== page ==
In the introduction to The Chinese in America, popular historian Iris Chang identifies her interest in the Chinese-American experience as stemming in part from her own childhood frustration with peers who insisted on seeing her— the daughter of Chinese immigrants in Champaign-Urbana, Illinois—as foreign, an outsider. That phenomenon, of course, persists today. Chang notes that when American Olympic figure skater Michelle Kwan lost a competition to a teammate, MSNBC's headline read: AMERICAN BEATS OUT KWAN.
Which makes it all the more disappointing that the narrative in The Chinese in America is too often drowned out by Chang's shrill homilies on the politics of identity . In a discussion of the formation of benevolent associations in San Francisco's Chinatown, she writes: "The white man's government had demonstrated that its mission was to suppress, not protect, Chinese interests." At times, her legitimate attempts to tackle negative racial stereotypes get lost in a flurry of equally clichéd—and occasionally jingoistic—tributes to Chinese-ness. After quoting an American who is impressed that the first foreign-language newspaper in his town is Chinese (despite large populations of French and Germans), Chang writes: "If this historian had been aware of the Chinese respect for education, he might have been less surprised." And in a section on the construction of the transcontinental railroads, she suggests that Chinese workers were willing to handle dangerous explosives because they were "a people experienced with fireworks."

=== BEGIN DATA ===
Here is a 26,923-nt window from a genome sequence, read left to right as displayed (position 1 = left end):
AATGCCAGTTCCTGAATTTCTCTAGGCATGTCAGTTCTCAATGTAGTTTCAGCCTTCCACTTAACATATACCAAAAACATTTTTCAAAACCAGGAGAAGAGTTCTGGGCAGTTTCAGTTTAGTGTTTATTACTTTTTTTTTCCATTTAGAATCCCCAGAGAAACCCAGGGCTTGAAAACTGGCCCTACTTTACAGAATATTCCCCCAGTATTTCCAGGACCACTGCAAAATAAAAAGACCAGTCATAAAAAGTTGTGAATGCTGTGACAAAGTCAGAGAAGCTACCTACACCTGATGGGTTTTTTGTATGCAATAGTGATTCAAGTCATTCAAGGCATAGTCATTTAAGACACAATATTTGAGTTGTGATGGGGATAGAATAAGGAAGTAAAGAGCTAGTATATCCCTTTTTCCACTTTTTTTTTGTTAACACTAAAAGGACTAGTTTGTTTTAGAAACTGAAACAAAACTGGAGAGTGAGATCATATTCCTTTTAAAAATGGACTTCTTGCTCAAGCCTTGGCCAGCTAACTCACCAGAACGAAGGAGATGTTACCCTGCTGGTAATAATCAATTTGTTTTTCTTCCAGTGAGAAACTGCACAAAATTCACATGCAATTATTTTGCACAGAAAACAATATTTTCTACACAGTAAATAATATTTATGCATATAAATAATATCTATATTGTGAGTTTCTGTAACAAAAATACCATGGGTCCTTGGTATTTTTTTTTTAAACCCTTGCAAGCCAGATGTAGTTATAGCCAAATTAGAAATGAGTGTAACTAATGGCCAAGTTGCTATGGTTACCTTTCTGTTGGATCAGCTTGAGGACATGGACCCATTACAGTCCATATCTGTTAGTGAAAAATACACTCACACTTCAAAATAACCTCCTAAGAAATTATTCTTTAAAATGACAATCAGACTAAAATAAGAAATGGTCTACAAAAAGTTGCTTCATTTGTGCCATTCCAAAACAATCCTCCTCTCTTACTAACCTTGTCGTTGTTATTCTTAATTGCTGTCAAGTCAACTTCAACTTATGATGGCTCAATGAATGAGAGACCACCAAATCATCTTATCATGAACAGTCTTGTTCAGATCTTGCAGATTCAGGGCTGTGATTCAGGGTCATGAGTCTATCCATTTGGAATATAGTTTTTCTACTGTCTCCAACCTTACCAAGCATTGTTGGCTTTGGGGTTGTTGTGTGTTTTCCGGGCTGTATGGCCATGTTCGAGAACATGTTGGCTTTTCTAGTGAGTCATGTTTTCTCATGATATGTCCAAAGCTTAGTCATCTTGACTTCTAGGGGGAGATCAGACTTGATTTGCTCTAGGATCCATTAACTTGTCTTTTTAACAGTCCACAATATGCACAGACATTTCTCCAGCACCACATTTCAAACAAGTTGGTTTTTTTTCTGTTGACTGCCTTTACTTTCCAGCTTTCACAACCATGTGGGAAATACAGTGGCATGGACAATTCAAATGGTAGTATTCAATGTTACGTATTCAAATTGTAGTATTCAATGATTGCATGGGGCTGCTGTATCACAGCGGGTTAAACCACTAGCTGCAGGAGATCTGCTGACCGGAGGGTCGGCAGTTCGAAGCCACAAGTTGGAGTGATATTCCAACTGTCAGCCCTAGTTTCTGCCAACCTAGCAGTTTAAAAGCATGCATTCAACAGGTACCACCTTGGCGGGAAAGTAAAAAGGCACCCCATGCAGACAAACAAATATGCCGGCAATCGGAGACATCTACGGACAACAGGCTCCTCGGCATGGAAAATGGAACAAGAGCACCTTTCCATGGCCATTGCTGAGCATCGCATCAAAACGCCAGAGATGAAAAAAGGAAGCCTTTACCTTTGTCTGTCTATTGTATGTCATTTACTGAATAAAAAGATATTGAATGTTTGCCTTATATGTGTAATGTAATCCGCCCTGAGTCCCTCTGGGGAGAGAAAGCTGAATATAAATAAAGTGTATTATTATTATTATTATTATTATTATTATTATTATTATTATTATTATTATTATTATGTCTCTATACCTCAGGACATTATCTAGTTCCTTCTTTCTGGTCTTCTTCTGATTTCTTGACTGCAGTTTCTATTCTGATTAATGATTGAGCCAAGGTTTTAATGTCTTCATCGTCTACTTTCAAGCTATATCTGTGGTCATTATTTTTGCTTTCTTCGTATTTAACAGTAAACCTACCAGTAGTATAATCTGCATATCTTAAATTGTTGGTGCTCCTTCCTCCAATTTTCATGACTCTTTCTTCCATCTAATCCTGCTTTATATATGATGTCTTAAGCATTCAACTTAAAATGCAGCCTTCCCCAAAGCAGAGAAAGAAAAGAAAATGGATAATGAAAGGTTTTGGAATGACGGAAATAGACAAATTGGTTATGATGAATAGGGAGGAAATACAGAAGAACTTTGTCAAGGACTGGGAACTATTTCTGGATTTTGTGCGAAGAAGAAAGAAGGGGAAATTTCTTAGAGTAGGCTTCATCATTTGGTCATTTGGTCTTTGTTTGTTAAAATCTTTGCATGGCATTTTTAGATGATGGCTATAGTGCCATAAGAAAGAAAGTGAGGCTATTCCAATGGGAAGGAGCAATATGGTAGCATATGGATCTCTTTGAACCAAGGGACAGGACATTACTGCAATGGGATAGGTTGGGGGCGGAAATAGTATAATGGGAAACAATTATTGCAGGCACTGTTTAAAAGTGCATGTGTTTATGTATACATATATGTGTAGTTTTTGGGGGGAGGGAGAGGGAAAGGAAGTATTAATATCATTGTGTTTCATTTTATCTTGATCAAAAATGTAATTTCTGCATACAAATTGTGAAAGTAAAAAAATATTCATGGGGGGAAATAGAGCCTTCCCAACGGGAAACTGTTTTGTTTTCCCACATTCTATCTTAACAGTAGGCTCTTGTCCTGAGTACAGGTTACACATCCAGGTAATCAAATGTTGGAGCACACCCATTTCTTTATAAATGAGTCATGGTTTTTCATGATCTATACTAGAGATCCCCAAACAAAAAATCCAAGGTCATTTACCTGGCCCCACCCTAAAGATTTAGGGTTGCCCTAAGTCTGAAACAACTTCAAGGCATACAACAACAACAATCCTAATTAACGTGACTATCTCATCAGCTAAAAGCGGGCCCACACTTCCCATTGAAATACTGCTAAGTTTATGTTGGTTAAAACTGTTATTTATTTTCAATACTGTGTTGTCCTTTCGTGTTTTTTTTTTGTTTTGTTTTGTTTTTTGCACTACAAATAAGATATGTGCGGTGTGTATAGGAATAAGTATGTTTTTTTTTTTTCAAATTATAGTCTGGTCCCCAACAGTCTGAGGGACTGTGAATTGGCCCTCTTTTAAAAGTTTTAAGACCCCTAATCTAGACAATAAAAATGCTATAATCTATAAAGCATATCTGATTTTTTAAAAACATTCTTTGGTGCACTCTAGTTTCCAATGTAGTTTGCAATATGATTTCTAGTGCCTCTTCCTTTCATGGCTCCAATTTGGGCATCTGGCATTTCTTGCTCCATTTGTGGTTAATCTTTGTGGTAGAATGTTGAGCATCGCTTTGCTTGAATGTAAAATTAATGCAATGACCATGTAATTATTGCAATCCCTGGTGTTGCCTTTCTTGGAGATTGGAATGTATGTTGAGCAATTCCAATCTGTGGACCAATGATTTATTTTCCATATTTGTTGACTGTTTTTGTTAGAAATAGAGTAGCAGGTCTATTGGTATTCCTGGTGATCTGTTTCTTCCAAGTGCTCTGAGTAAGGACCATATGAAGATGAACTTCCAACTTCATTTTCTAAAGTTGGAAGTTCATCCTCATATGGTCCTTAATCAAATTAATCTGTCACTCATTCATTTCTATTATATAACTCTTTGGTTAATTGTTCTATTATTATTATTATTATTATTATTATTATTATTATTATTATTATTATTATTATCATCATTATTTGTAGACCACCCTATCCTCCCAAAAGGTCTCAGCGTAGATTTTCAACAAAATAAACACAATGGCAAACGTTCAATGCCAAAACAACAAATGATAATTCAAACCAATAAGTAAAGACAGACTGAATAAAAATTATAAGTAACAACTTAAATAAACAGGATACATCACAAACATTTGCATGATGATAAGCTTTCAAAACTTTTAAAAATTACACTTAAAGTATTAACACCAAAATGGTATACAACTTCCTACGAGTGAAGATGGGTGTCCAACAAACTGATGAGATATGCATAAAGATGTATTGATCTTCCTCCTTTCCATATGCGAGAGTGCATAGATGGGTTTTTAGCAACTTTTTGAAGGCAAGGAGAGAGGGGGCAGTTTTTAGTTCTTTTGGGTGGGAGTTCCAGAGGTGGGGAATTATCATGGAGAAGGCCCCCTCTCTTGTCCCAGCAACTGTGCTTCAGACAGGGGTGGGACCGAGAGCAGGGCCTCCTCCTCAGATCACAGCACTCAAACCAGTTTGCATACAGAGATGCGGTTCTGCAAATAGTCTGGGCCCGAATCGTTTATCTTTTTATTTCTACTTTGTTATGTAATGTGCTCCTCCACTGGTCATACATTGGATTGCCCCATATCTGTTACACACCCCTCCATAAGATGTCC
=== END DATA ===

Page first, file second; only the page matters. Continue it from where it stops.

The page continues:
Chang is at her weakest when writing about the history of China itself. Her sketch of the country her subjects left behind reads sometimes like an overly romantic travel guide and at others like a nationalistic mainland textbook. On one page, China's borders include Tibet and Xinjiang (which were by no means part of China throughout all 5,000 years); two pages later, without respecifying her geographic boundaries, she writes that "out of the welter of dialects only one written language had emerged." What about Tibetan, Uighur, Mongolian? Chang is particularly hard on the Manchus, the northern-dwelling nomads who conquered China in 1644 and established the Qing dynasty. Chang correctly notes that the Manchus required their Han subjects to wear their hair in queues. But she calls this "a badge of their humiliation"—failing to mention that the Manchus wore their hair the same way. For someone so aware of the dangers of misrepresentation, Chang ought to know better. Still, it's a testament to the power of Chang's subject that the history of the Chinese in America comes through with power and pity—even from a book that, in its determination to rectify past inaccuracies and insults, introduces its own.